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Crypto Custody – How It Is Changing The Crypto Landscape


blockster.com 10 October 2021 23:34, UTC
Reading time: ~4 m

For retail investors, self-custody can be the best option because it is simple, and it gives such investors exclusive control and access over their digital assets. For investors making use of self-custody solutions, they can choose either a hardware wallet, software wallet, or even third-party offline storage in a cold wallet.

Regardless of the form of storage chosen (online or offline), investors who use self-custody solutions are provided with a personal private key, a strong and unguessable number that guarantees their access to the digital assets.

While self-crypto asset custody gives the owner absolute control, it can be dangerous too. In a case whereby the investor loses his private key, he loses his assets completely unlike the other forms of storage where either the crypto exchange or bank can help to recover the key.

Some examples of self-custody solutions include: Trezor, Ledger, My Ether Wallet, Open Dime, Bread, Mycelium, Casa, Blockchain, Electrum etc.

Another form of storing crypto assets is by using crypto exchanges. Through this avenue, investors can protect their assets with two-step authentication or basic multi-signature protections.

Unlike the self-custody option, the owner of the asset does not have absolute control over his assets when using crypto exchanges as the exchange has a measure of right to access the investor’s assets and also co-sign his transactions. They are also prone to hacking.

Some examples of exchanges include Binance, Coinbase, Kraken, Bitfinex, Huobi, Bittrex, Poloniex, etc.

For institutional investors, hedge funds, high-net-worth individuals, or asset managers, who deal with large amounts of digital assets, the self-custody or use of crypto exchanges is not advisable to avoid loss of assets.

The best option for them to guarantee a high level of security is third-party digital asset custody where a third party, usually an expert or professional, stores and protects their cryptocurrencies.

A handful of reports of individuals losing their crypto assets are usually due to forgotten passwords or private keys. Investors who use hardware wallets for their assets often store their private keys on a paper or electronic device.

However, some, in the long run, lose those materials, thereby losing their assets too. Meanwhile, those who make use of online wallets are susceptible to hacking. Even crypto exchanges that some investors turn to have recorded incidents of hacking like Mt. Gox or they fold up.

In addition, the law does not permit Institutional investors or firms that buy assets on their behalf to handle crypto assets the same way a retail investor would.SEC regulation that was publicized as part of the Dodd Frank Act, made it mandatory for institutional investors who have customer assets worth more than $150,000 to store their assets with a “qualified custodian” before they can move into the crypto market.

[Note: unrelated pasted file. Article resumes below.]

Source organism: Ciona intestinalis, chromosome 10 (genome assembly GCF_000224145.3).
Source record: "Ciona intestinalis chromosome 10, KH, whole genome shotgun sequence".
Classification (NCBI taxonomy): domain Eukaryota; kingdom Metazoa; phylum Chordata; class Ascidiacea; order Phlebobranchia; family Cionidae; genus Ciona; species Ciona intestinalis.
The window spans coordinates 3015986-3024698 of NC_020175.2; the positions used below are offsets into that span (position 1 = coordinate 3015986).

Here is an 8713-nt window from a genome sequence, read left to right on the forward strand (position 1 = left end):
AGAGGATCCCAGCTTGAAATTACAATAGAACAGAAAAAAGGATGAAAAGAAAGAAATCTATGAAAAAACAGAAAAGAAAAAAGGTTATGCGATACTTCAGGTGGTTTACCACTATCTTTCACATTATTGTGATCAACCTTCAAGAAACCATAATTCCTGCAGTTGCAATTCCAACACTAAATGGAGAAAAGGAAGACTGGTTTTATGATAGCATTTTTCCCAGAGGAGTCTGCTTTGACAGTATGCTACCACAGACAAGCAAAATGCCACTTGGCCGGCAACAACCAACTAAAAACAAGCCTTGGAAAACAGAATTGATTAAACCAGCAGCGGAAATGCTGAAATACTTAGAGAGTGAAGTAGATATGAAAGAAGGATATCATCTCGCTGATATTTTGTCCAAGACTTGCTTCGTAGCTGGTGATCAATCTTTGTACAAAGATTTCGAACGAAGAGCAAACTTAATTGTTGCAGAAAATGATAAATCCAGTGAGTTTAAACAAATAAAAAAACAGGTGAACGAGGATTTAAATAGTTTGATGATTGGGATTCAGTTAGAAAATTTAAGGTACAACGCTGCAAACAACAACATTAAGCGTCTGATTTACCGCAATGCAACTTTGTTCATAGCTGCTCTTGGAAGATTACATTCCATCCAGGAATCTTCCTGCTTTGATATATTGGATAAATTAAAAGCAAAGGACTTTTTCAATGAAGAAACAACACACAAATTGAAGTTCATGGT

By qualified custodians, the regulation meant that such investors could make use of banks, futures commission merchants, savings associations, foreign financial institutions, or any registered broker-dealer. But it turns out that there are very few mainstream banks that offer custodian services within the cryptocurrency space.

For the above reasons, institutional investors who have a lot more to lose make use of third-party crypto custodians.

There are a number of crypto custody solutions already active in the marketplace.

Coinbase cryptocurrency exchange and wallet provider launched its custody service in 2018 and is now one of the largest custodians in the crypto space. The custody is a fiduciary of the New York State Banking Law and is regulated under its financial services department.

Coinbase custody claims to segregate all of its clients’ digital assets for their benefit. It also maintains one of the best insurance policies to protect both online and offline assets across all of its products.

BitGo is another crypto custody for institutional investors, launched in 2013. The company is primarily cold storage custody and is a regulated Trust Company under the Division of Banking in South Dakota.

The custody offers services for over 100 digital currencies and tokens and, like Coinbase custody, claims to hold its clients' assets in segregated accounts.

Gemini was launched in 2015 by the Winklevoss twins, Cameron and Tyler. The custody is a fiduciary under New York Banking Law and is licensed by the State of New York to store digital assets. It also claims to be the first crypto custodian to have SOC-I and SOC-II compliance.

Gemini provides custody for both individual and institutional investors and claims to have secured $200 Million in cold storage insurance coverage, the largest for any crypto custodian.

Like every financial system, a good custody arrangement is beneficial for success. One of the hindrances to mainstream adoption of crypto is a good storage system for the assets as investors are scared of losing their funds.

However, with the explosion of new custody services, including crypto exchanges and third-party custodians, to satisfy both retail and institutional investors, the number of people adopting crypto has increased.

For instance, Coinbase alone recorded an outflow of $674 million worth of Bitcoin. Also, the fact that third-party custodians are recognized as qualified custodians has opened the way for many institutional investors to cross into the crypto space.


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